Grofers CEO Albinder Dhindsa Tells User That 13-Minute Delivery Time Is “3 Minutes Too Long”, Draws Mixed Reactions

India’s startups are using cutting-edge technology and modern innovations to deliver the best possible service to their customers, but there are some that feel that their zeal might be taking them a bit too far.

Grofers CEO Albinder Dhindsa has come under some criticism for saying that a Grofers order that was delivered in 13 minutes was 3 minutes too late. Dhindsa was replying to a customer’s tweet in which they’d appeared to marvel at how Grofers had delivered their order in just 13 minutes. “Grofers delivered my grocery order within 13 minutes :O Wow is this world,” wrote Twitter user Ashish Bharma. But Grofers CEO Albinder Dhindsa didn’t seem to see this as a compliment. “That’s 3 minutes too long. We will work harder in the future,” he replied on Twitter.

Just last week, Grofers had announced “10-minute deliveries” in 10 cities. β€œToday, we launched our 10th city with the promise to deliver groceries within minutes to your doorstep. While our average delivery times are still hovering around the 15 minute mark, our eventual vision is to be below 10 minutes for every customer in India,” he’d written in a blogpost. Grofers’ announcement had come after Swiggy had promised 15-30 minute deliveries, and Dunzo has since said it’ll deliver products in 19 minutes.

Dhindsa’s “3 minutes too long” tweet drew praise from a section of people online. “Love the obsession. Congrats — this is beautiful,” wrote a Twitter user.

Another user said that they loved Dhindsa’s spirit of looking to improve an already-very-impressive 13 minute delivery time.

But the tweet got its fair share of criticism as well. “Next the delivery boy will try to break all traffic rules to make your order reach in 10mins. #MisalignedKPIs,” wrote a Twitter user.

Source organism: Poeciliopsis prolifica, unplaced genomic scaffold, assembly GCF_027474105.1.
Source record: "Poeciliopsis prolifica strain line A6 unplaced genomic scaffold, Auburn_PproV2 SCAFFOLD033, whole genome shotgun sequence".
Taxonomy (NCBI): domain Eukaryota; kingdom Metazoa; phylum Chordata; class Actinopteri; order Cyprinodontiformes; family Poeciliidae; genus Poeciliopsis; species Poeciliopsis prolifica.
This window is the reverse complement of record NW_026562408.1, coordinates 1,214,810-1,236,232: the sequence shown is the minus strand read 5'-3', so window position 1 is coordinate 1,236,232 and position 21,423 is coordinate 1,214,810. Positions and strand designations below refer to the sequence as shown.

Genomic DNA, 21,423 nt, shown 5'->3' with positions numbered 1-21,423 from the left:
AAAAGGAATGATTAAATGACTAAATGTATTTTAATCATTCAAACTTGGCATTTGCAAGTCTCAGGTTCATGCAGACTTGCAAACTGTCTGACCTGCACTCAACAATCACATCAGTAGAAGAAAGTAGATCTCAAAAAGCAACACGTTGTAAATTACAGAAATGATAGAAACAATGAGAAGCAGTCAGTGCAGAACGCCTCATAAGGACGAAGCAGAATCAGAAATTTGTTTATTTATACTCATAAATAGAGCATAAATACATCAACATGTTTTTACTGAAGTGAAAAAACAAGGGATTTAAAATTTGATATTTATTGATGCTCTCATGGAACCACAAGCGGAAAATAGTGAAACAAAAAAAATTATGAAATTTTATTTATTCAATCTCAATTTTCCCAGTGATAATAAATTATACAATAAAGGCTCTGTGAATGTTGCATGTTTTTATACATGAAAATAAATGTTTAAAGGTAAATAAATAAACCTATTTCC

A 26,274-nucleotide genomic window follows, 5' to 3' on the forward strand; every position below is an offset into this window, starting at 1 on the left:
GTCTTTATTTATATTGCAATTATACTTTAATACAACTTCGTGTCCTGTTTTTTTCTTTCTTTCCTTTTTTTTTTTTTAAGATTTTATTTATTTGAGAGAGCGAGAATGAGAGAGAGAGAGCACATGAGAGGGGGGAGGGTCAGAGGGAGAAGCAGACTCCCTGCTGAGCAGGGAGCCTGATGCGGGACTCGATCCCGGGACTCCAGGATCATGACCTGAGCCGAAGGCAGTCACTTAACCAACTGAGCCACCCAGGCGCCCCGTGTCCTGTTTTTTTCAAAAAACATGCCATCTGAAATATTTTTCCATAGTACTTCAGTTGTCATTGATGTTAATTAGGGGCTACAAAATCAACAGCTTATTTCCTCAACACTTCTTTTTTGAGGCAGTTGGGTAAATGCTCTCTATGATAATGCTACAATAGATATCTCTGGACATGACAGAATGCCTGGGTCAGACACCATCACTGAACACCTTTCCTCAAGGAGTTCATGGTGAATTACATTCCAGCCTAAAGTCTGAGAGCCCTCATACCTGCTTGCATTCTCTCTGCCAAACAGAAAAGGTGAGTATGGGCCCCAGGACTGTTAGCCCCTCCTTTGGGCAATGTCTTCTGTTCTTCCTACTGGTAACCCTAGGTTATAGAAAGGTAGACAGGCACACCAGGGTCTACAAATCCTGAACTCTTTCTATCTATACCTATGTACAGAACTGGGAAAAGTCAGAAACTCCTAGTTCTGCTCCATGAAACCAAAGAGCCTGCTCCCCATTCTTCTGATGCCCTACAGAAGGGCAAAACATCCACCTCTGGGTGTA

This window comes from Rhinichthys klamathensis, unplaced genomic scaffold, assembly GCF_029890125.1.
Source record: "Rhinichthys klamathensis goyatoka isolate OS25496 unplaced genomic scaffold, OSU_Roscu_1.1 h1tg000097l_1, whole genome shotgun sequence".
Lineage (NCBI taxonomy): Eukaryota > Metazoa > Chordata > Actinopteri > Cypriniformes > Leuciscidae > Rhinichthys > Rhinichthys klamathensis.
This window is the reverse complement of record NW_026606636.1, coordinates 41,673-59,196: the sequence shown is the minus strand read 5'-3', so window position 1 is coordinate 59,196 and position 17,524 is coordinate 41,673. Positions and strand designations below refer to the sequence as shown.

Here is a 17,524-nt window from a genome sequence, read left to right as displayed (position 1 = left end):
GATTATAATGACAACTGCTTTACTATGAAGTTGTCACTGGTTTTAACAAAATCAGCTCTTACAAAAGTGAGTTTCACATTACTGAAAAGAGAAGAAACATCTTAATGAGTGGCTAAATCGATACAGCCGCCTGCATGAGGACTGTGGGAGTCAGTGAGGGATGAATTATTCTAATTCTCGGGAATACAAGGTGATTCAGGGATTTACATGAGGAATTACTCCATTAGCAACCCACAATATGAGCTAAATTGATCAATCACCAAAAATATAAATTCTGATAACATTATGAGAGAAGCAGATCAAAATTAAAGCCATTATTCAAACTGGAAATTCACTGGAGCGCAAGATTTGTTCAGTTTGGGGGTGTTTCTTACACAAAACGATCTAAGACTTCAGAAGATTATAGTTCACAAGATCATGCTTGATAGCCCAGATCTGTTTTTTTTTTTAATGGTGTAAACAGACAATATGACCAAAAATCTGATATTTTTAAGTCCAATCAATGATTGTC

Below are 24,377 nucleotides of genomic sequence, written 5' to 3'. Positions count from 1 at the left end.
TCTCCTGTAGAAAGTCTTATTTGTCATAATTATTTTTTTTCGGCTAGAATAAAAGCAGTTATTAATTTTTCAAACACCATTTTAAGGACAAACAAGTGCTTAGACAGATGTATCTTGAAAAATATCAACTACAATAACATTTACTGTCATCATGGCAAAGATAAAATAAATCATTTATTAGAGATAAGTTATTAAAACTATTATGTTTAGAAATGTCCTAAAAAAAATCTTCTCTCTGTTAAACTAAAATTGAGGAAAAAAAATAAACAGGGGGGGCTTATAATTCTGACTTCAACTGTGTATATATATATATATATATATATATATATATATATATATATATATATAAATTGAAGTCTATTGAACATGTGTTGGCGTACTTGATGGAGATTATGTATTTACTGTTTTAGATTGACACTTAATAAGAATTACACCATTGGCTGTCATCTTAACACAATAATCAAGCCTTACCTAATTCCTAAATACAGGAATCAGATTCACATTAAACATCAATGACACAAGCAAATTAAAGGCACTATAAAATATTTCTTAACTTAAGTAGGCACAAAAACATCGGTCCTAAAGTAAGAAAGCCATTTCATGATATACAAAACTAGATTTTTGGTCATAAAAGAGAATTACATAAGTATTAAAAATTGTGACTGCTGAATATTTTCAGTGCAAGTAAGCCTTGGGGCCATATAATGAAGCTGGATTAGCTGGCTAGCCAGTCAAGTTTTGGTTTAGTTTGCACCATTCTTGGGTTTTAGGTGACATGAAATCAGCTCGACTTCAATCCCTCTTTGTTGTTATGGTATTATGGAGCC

Another user said that a 10 minute delivery time would put delivery partners at risk. “How many riders are being put at risk because of this silly target?” they said.

And some others said that there was no consumer need to have groceries delivered in 10 minutes in the first place. “With all due respect @albinder, nobody needs their groceries in 10 minutes. This is an unnecessary initiative which will create more stress and safety hazards for delivery persons. Accuracy and reliability of delivery will be more appreciated,” they added.

A 10-minute delivery does seem unrealistic at first glance, but Grofers isn’t just relying on its delivery partners blazing through roads to meet its deadline — Grofers has created dark stores within residential neighbourhoods, which will allow delivery partners to quickly make deliveries. These stores are optimized for online orders, and delivery partners don’t need to stand at the billing counters of traditional stores to make purchases, thus saving time. Also, Zomato is now a major investor in Grofers, and they two companies could potentially combine their fleets to optimize for faster deliveries.

However there are concerns that remain — delivery partners with food platforms are infamous for their rash driving, and have even been called out as so by traffic authorities. Having a 10-minute delivery time could potentially incentivize them to take more risks while on the road, thus endangering both themselves and other commuters.

But the saved time could well help Grofers stand out amongst competition — while some might say that there is no real need for 10 minute grocery deliveries, there was similarly no business model which offered a 30 minute or free delivery guarantees until Dominoes started it for food, and there are now numerous other outlets that make similar promises. If Grofers can reliably — and more crucially, safely — make good on its 10-minute promise, it might just end up revolutionizing the grocery delivery space as a whole.